and targeted savings
In place for over 25 years, the efficiency
dividend (ED) is an annual funding reduction for Australian government
agencies, in general applied only to ‘departmental’ expenses. The ED has
usually been applied at a rate of either 1.00 or 1.25 per cent; in some years
governments have increased the rate, with the highest ED rate being four per cent.
The 2015–16 Budget applied the ED at a rate of
2.5 per cent for 2015–16 and indicated that, from
2017–18, the Government would return the ED to a base rate of one per cent,
subject to ongoing monitoring. The 2016–17 Budget changes this approach, stating that the ED will be
maintained at 2.5 per cent through 2016–17 and 2017–18 before being reduced to two per cent in 2018–19
and 1.5 per cent in 2019–20. The Government acknowledges ‘diminishing
scope for new efficiencies as Australian Government agencies become leaner.’
In a novel development for the ED, public
sector agencies can anticipate, as part of the Government’s ‘transforming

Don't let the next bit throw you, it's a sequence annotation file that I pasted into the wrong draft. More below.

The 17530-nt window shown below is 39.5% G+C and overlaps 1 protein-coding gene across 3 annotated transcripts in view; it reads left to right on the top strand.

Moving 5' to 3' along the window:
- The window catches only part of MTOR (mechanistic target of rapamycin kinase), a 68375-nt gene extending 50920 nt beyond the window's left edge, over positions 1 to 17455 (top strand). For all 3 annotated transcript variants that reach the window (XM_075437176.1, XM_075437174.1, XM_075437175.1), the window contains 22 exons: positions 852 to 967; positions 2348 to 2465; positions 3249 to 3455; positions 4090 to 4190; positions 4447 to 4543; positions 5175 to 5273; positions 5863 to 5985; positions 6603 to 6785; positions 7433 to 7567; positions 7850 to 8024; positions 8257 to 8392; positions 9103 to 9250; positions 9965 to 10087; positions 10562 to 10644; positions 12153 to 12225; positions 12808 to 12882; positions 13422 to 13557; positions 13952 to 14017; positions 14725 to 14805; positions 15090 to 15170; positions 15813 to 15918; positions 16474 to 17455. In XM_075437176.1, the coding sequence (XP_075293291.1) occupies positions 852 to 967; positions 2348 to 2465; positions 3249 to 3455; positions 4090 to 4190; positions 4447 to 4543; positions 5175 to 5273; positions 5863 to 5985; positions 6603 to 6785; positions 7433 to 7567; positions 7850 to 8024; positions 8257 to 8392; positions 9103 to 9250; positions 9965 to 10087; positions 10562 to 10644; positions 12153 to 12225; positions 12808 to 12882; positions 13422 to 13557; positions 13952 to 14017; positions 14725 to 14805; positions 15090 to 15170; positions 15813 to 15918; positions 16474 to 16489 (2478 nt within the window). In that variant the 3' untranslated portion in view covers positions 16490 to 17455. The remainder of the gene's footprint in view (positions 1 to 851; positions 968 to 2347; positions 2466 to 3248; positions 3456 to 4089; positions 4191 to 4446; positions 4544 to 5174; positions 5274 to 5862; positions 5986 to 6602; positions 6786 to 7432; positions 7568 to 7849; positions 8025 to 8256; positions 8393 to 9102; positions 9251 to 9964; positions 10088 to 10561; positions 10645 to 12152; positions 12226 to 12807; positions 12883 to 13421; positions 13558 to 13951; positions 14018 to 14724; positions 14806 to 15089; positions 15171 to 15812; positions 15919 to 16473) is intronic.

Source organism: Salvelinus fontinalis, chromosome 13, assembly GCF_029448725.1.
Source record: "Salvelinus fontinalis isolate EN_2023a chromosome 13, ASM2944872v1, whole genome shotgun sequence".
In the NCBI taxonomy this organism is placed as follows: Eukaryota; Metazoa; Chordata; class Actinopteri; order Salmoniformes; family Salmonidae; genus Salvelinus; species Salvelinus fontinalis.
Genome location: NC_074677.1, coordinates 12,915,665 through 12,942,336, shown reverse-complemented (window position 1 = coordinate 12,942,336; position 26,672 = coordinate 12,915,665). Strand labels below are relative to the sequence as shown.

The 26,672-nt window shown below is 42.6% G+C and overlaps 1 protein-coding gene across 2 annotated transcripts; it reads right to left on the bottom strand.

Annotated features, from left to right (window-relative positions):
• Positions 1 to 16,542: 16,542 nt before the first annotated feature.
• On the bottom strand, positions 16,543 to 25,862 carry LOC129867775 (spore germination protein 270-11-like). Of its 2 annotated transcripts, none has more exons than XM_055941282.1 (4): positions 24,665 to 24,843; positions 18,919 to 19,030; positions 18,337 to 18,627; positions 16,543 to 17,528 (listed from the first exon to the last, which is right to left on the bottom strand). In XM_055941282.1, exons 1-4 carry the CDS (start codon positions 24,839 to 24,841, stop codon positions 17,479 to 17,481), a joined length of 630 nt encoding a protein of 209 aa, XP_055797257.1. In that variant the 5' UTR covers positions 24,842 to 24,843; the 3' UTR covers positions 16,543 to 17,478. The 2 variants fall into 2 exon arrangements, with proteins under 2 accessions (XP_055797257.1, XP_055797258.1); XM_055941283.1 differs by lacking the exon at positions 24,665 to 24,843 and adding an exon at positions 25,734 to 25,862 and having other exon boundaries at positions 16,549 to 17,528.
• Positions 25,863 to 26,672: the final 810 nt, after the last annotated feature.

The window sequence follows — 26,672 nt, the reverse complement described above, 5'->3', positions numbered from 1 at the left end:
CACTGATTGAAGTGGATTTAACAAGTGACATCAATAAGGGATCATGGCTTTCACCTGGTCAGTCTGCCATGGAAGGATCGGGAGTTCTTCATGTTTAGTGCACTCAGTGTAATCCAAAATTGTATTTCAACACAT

government’ agenda, a re-investment of a portion of the projected savings
($500.0 million) for ‘reforms which increase productivity and innovation
… such as automation of public services and business re-engineering’. This will result in a total net ED saving of $1.4 billion over
In addition to the ED, and continuing
an approach in the 2014–15 and 2015–16 budgets, the 2016–17 Budget also specifies significant targeted savings
- $74.5 million over five years (including $1.8 million in 2015–16)
within the Department of Foreign Affairs and Trade (DFAT) and the Australian
Trade and Investment Commission (Austrade)
- $80.0 million over four years in the existing departmental
funding of the Department of Human Services
- $66.2 million over four years from 2016–17 in the Department of
Health by introducing an advanced data analytics capability in relation to Medicare
- $180.0 million over three years from 2017–18 in the Department of
Immigration and Border Protection by reforming the visa and migration
framework, improving automation in visa processing, providing self-service
options and using more sophisticated assessment capabilities, and
- $21.8 million over four years by reducing stand